News National Formguide: How much of the budget will survive?

Formguide: How much of the budget will survive?

Tony Abbott
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As MPs return to Canberra for another week of bruising budget debate, voters could be forgiven for imagining they’re living in a Rumsfeld-ian universe.

It was Donald Rumsfeld, former US Defence Secretary, who famously declared in 2002 that there were “known knowns, known unknowns, and unknown unknowns”.

While these comments were about Iraq, Rumsfeld could have just as easily been describing the fate of Joe Hockey’s first budget.

With the Opposition, the Greens and some crossbenchers hardening their stance against key reforms, the outcome of the budget is uncertain. Highly unknown, even.

Prime Minister Tony Abbott, on Saturday, was insisting he would get his first budget through, with only minor tweaks. “Sometimes there might be a little refinement here, a little refinement there, but governments get their budgets through,” the PM told reporters in Sydney.

But the Senate looms as a major obstacle with Labor, the Greens and key crossbenchers – including Clive Palmer’s ragtag bunch – to play hardball over key measures. Concessions and compromise will have to be offered if the Coalition doesn’t want to see its budget gutted.

Deficit Levy 

Supporters: Coalition, ALP
Opponents: Palmer United Party (PUP)
Chances of survivalAlmost certain

The ‘temporary’ deficit levy has already passed the House of Representatives with the support of Labor. It will get through the Senate, meaning that around 400,000 taxpayers earning $180,000 will pay a 2 per cent levy from July 1.

Medicare Co-payment 

Supporters: Coalition
Opponents: ALP, Greens, PUP
Chances of survivalSlim

Mr Abbott was out ‘selling’ his plans for a $20 billion medical research fund on the weekend. The high-tech fund relies on the Government securing passage of its $7 co-payment, which is due to come into force from July 2015. The Government’s Department of Human Services has already begun informing people about the co-payment, which will force up the price of visiting the GP. But it is far from certain to pass the Senate. Labor, the Greens and Clive Palmer’s PUP appear likely to oppose, unless the Government is willing to offer significant amendments, perhaps by removing the co-payment for children and pensioners.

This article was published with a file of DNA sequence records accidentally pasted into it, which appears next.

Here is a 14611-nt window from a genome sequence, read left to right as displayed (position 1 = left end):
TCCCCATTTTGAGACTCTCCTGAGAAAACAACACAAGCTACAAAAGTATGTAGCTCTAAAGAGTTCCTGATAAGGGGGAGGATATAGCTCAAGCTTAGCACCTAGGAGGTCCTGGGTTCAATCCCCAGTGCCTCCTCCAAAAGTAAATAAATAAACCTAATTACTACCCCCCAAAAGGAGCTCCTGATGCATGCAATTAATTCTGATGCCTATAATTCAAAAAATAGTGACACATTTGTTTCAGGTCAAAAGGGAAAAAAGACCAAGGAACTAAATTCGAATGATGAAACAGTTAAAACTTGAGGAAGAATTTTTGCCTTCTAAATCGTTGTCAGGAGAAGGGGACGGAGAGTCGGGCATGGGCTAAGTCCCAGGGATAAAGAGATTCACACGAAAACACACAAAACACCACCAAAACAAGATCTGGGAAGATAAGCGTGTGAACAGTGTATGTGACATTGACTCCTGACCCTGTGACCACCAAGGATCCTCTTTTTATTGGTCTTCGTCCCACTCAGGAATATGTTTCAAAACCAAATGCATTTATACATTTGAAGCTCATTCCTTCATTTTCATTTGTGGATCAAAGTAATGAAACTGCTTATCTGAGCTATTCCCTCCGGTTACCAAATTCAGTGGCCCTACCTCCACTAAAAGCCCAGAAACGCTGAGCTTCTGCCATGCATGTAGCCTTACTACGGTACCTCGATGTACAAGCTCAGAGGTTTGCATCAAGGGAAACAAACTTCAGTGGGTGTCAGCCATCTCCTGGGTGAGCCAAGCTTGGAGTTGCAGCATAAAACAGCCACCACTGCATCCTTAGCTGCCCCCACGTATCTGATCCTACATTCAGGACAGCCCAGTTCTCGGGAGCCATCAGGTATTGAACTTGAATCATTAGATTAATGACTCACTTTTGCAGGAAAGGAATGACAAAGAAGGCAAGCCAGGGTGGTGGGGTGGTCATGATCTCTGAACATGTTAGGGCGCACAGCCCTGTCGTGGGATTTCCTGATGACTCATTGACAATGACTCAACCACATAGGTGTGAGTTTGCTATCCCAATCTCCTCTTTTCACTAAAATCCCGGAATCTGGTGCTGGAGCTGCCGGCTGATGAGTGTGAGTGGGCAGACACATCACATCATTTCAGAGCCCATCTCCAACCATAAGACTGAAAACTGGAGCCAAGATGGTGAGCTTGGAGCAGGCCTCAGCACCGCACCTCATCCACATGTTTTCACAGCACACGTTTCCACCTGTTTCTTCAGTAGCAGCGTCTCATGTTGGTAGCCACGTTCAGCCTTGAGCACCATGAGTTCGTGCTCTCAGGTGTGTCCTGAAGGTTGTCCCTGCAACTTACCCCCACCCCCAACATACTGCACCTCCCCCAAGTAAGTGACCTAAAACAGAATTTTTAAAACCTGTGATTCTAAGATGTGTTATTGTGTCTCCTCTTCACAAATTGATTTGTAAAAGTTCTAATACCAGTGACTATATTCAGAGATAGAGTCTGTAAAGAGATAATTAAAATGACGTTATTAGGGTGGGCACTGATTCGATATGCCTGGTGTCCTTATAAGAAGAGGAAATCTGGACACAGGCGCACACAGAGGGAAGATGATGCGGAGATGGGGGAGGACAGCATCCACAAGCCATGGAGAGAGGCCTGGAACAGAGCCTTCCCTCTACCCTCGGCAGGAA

newdaily_140514_petrolReturn of petrol excise indexation

Supporters: Coalition, Greens
Opponents: ALP, some cross-benchers
Chances of survival: Strong

The increase in fuel excise will raise around $2.4 billion between now and the next federal election. It reverses the 2001 decision by John Howard to ‘freeze’ petrol excise. Greens’ leader Christine Milne has said the balance-of-power party will back the budget measure, although some in her party want the extra revenue tied to public transport funding. This debate may still have a way to run.

Higher education reforms: fee deregulation and student loans

Supporters: Coalition
Opponents: ALP, Greens
Chances of survival: Unknown

Education Minister Christopher Pyne was out arguing for his higher education reforms on Sunday, arguing that competition will drive prices down – rather than inflate the costs of university courses. The Minister will have a tough time winning that argument in the parliament though, with Labor and the Greens concerned that deregulation will see the price of many courses soar. This will be a rip-roaring debate in the parliament and it is far from certain that all of the measures will be supported.

Family Tax Benefit payments

Supporters: Coalition
Opponents: ALP
Chances of survival: Unknown

Tony Abbott’s attempts to tighten ‘middle-class welfare’ remains in doubt with Labor opposing a two-year freeze on welfare ‘indexation’. This would blow a hole of $2.6 billion in the budget. The Opposition formally came out against the budget initiative last week, after earlier signaling it may support the move. Labor’s families spokeswoman Jenny Macklin made it clear that Labor viewed the budget measure as an attack on the poor. “We want to make it clear to those families in Australia, especially the poorest families in this country that Labor will stand up for them,’ Ms Macklin said. There is scope for the Government to win support for other changes, including a reduction in the income threshold of $150,000 for family payments.


Lifting the pension age to 70

Supporters: Coalition
Opponents: ALP, Greens
Chances of survival: Not good

The Coalition’s call for Australians to work till they drop – by increasing the pension age to 70 – faces significant obstacles. While the changes won’t come in until 2035, the opposition has been swift and substantial.

Like most of the big ticket budget reforms, the Government is likely to have to offer compromise – if it’s to have any chance of securing parliamentary backing. That fact, at least, is a known known.

Steve Lewis has 22 years experience in reporting Canberra politics, and is a senior adviser with Newgate Communications. He is also the co-author of the best-selling political novel, The Marmalade Files, and the forthcoming The Mandarin Code.

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